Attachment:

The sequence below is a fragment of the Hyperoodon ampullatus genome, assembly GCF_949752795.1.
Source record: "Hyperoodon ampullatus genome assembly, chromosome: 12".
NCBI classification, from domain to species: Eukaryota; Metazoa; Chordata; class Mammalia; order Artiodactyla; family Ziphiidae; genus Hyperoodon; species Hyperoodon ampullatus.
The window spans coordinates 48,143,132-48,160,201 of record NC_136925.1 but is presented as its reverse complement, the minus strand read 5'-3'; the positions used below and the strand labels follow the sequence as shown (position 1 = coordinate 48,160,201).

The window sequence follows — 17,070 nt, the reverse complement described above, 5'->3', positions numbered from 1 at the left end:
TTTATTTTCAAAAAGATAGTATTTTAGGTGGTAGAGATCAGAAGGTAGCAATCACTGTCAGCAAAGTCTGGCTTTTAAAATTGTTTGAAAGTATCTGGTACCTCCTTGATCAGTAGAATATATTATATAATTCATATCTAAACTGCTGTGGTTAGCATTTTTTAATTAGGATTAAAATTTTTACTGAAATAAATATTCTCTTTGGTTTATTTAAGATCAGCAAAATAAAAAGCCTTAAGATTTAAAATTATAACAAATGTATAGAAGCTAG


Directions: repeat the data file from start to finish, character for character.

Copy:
The sequence below is a fragment of the Hyperoodon ampullatus genome, assembly GCF_949752795.1.
Source record: "Hyperoodon ampullatus genome assembly, chromosome: 12".
NCBI classification, from domain to species: Eukaryota; Metazoa; Chordata; class Mammalia; order Artiodactyla; family Ziphiidae; genus Hyperoodon; species Hyperoodon ampullatus.
The window spans coordinates 48,143,132-48,160,201 of record NC_136925.1 but is presented as its reverse complement, the minus strand read 5'-3'; the positions used below and the strand labels follow the sequence as shown (position 1 = coordinate 48,160,201).

The window sequence follows — 17,070 nt, the reverse complement described above, 5'->3', positions numbered from 1 at the left end:
TTTATTTTCAAAAAGATAGTATTTTAGGTGGTAGAGATCAGAAGGTAGCAATCACTGTCAGCAAAGTCTGGCTTTTAAAATTGTTTGAAAGTATCTGGTACCTCCTTGATCAGTAGAATATATTATATAATTCATATCTAAACTGCTGTGGTTAGCATTTTTTAATTAGGATTAAAATTTTTACTGAAATAAATATTCTCTTTGGTTTATTTAAGATCAGCAAAATAAAAAGCCTTAAGATTTAAAATTATAACAAATGTATAGAAGCTAG